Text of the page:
Building on the November 2013 Geneva interim agreement between Iran and the P5+1, aimed at reaching a “comprehensive solution” to bring the crisis over Iran’s nuclear program to a peaceful end, negotiators are scheduled to resume talks in Vienna on Feb. 18-19. However, a recent barrage of verbal attacks by high-ranking Iranian military and political officials, including Iranian Supreme Leader Ayatollah Ali Khamenei, in response to the repeated US use of the “all options are on the table” mantra, perhaps more palpable on the Iranian side, may have already hardened the two sides’ positions before the new round of talks has even begun.
The new round of US threats started with US Secretary of State John Kerry’s statements on Jan. 23 in his interview with Al Arabiya. If Iran does not meet the commitments it has made with the P5+1, “the military option of the United States is ready and prepared to do what it would have to do,” Kerry remarked.
Five days later, President Barack Obama, in his State of the Union address, warned Congress that he would veto any new sanctions bill. But in the meantime he used sharp language on Iran, from emphasizing the untrustworthiness of the Iranian government to threatening them with military attack. “We are clear-eyed about Iran's support for terrorist organizations … and the mistrust between our nations cannot be wished away,” he said. He added, "If Iran’s leaders do not seize this opportunity, then I will be the first to call for more sanctions, and stand ready to exercise all options to make sure Iran does not build a nuclear weapon.”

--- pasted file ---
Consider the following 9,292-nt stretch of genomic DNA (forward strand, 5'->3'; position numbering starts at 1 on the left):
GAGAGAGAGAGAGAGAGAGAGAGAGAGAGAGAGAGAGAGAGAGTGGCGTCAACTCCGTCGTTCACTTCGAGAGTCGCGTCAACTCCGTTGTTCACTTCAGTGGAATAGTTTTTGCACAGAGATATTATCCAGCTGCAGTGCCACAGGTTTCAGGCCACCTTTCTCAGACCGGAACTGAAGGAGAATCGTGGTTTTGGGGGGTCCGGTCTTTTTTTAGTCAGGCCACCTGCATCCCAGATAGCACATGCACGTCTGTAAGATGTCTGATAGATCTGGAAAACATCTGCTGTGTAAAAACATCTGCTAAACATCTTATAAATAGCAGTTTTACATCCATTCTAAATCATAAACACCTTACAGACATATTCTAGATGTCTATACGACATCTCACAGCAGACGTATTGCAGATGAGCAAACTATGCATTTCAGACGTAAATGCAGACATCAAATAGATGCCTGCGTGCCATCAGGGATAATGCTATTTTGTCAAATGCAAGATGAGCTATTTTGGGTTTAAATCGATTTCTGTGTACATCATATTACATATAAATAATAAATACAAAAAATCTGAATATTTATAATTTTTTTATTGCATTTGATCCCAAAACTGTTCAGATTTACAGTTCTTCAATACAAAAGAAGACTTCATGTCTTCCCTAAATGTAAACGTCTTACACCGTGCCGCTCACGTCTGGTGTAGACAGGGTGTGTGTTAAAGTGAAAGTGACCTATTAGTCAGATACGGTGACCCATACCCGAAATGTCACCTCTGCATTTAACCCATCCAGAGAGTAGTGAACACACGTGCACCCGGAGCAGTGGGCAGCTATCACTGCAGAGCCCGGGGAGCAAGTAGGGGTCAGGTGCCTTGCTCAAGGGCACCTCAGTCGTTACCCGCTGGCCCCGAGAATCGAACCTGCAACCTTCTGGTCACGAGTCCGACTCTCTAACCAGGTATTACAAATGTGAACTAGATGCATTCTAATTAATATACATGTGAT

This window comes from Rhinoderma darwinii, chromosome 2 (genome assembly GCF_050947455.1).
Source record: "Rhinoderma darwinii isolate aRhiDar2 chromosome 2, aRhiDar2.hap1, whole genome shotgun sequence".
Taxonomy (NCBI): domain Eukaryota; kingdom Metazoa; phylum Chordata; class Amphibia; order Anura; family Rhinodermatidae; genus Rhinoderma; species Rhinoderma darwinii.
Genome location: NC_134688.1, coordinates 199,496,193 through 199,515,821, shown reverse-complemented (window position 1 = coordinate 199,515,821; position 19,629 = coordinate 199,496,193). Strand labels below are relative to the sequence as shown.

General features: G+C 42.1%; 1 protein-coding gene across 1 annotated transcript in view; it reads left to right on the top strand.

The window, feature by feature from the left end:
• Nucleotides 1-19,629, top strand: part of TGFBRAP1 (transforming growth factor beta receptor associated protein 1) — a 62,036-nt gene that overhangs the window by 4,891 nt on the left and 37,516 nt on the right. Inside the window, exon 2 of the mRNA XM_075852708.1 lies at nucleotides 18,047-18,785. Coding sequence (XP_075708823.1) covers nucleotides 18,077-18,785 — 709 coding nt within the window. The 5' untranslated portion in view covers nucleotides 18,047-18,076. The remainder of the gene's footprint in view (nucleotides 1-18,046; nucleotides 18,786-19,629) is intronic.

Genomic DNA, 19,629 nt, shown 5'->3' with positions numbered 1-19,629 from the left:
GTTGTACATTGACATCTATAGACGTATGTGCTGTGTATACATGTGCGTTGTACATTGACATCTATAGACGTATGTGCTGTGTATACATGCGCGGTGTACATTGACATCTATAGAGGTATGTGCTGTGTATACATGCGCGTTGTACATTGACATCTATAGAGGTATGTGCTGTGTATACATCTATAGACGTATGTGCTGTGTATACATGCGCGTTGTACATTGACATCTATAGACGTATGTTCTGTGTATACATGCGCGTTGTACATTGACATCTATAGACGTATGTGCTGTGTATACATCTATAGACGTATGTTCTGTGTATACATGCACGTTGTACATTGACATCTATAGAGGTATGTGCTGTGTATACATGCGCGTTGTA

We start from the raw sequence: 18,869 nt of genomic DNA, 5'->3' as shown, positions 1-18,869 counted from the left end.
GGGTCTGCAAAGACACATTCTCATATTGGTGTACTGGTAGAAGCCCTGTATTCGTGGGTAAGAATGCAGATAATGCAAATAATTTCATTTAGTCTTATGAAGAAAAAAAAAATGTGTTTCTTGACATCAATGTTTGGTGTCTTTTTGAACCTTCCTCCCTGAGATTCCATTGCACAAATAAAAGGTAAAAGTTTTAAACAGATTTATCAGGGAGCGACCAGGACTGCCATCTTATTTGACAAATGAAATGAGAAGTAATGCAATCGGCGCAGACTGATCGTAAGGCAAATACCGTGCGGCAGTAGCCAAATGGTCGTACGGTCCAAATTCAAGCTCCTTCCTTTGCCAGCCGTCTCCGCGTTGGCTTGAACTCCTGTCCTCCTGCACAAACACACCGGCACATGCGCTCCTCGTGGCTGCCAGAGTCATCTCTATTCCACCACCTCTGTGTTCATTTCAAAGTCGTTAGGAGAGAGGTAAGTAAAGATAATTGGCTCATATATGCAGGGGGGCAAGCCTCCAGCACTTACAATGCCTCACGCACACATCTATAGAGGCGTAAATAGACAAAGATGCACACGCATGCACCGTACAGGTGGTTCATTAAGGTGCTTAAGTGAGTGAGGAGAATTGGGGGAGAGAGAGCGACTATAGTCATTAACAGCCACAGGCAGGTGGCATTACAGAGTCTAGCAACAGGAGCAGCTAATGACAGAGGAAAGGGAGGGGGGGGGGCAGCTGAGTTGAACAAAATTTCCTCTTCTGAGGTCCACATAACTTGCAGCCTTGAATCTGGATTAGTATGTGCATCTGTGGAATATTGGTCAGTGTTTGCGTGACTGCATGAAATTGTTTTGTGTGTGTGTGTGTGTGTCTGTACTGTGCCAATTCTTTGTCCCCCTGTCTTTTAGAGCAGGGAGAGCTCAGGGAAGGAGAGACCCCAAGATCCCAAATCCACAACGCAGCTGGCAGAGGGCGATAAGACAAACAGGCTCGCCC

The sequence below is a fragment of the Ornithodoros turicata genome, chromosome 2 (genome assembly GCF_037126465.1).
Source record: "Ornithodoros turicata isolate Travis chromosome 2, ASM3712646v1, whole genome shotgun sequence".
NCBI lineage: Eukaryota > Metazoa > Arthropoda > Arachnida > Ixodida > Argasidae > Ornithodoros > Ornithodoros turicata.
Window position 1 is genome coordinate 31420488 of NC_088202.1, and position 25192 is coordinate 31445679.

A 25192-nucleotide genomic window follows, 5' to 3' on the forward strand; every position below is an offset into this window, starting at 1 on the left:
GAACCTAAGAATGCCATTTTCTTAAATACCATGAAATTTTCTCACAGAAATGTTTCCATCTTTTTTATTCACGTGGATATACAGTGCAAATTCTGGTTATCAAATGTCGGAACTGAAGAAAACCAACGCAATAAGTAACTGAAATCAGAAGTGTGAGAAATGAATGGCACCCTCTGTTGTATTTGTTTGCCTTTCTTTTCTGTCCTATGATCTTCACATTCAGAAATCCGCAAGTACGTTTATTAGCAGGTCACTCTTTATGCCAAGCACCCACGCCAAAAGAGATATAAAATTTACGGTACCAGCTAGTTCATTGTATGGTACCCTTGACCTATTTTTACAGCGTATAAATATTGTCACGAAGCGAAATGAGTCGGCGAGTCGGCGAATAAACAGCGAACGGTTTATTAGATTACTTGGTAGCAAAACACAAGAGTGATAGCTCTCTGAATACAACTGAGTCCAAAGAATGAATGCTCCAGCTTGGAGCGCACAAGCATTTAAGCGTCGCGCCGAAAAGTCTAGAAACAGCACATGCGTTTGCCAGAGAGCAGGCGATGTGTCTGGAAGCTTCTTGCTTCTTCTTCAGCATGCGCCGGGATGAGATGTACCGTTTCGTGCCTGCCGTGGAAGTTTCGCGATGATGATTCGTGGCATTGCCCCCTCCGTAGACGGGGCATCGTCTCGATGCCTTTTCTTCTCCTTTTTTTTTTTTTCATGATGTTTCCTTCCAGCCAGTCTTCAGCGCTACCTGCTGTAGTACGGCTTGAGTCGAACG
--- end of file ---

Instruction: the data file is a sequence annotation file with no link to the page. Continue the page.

Obama made other remarks that in Iranian culture could be interpreted as humiliating and “talking from an upper-hand position.” At one point, he said, “American diplomacy, backed by pressure, has halted the progress of Iran's nuclear program and rolled parts of that program back.”
Iranian Foreign Affairs Minister Mohammad Javad Zarif, in an effort to contain the damage, shortly after Obama’s speech told CNN that such statements by the White House and the State Department were calibrated for the domestic audience. He has used this argument on several occasions to brush similar statements aside.
On Feb. 8, Khamenei fiercely responded to the Obama comments while implicitly targeting Zarif’s effort to justify and dismiss the aggressive behavior of the US officials. “The Iranian nation should watch these (nuclear) negotiations. People should see the rude remarks of the Americans, watch them and understand the enemy. Some want to distract people from the animosity of the enemy. No! See the animosity. See the duplicity. … The Iranian people should see this duplicity of the enemy and the ill and dirty intentions of the enemy. The nation should pay attention. One of the points US officials tell our officials is that they have no intention of changing the Iranian regime. First, they are lying; if they could, they would not hesitate for a moment to destroy this foundation. Second, they cannot.”
While in recent months there have been conciliatory exchanges and meetings between Iran and US officials, Maj. Gen. Hassan Firouzabadi, chief of the general staff of Iran’s armed forces, said on Feb. 12, “We are ready for the decisive war with the United States and the Zionist regime.”